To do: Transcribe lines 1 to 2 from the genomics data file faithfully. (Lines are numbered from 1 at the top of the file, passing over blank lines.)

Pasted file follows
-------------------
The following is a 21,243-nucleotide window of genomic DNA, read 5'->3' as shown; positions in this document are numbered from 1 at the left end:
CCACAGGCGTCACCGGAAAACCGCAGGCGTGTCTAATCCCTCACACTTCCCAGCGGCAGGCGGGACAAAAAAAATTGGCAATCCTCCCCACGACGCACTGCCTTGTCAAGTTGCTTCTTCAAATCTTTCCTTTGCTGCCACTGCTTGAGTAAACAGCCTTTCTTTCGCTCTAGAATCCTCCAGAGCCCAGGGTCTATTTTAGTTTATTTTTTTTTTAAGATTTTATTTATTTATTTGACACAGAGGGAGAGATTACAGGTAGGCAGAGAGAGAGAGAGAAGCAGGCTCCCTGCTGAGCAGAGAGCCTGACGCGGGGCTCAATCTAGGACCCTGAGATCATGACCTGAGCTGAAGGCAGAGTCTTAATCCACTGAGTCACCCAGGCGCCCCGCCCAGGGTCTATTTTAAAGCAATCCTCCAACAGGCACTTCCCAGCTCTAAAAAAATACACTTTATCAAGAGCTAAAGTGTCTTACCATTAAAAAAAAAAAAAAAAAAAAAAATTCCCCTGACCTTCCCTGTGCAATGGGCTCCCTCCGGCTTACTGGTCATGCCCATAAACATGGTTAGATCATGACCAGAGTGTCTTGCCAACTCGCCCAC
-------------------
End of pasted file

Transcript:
The following is a 21,243-nucleotide window of genomic DNA, read 5'->3' as shown; positions in this document are numbered from 1 at the left end:
CCACAGGCGTCACCGGAAAACCGCAGGCGTGTCTAATCCCTCACACTTCCCAGCGGCAGGCGGGACAAAAAAAATTGGCAATCCTCCCCACGACGCACTGCCTTGTCAAGTTGCTTCTTCAAATCTTTCCTTTGCTGCCACTGCTTGAGTAAACAGCCTTTCTTTCGCTCTAGAATCCTCCAGAGCCCAGGGTCTATTTTAGTTTATTTTTTTTTTAAGATTTTATTTATTTATTTGACACAGAGGGAGAGATTACAGGTAGGCAGAGAGAGAGAGAGAAGCAGGCTCCCTGCTGAGCAGAGAGCCTGACGCGGGGCTCAATCTAGGACCCTGAGATCATGACCTGAGCTGAAGGCAGAGTCTTAATCCACTGAGTCACCCAGGCGCCCCGCCCAGGGTCTATTTTAAAGCAATCCTCCAACAGGCACTTCCCAGCTCTAAAAAAATACACTTTATCAAGAGCTAAAGTGTCTTACCATTAAAAAAAAAAAAAAAAAAAAAAATTCCCCTGACCTTCCCTGTGCAATGGGCTCCCTCCGGCTTACTGGTCATGCCCATAAACATGGTTAGATCATGACCAGAGTGTCTTGCCAACTCGCCCAC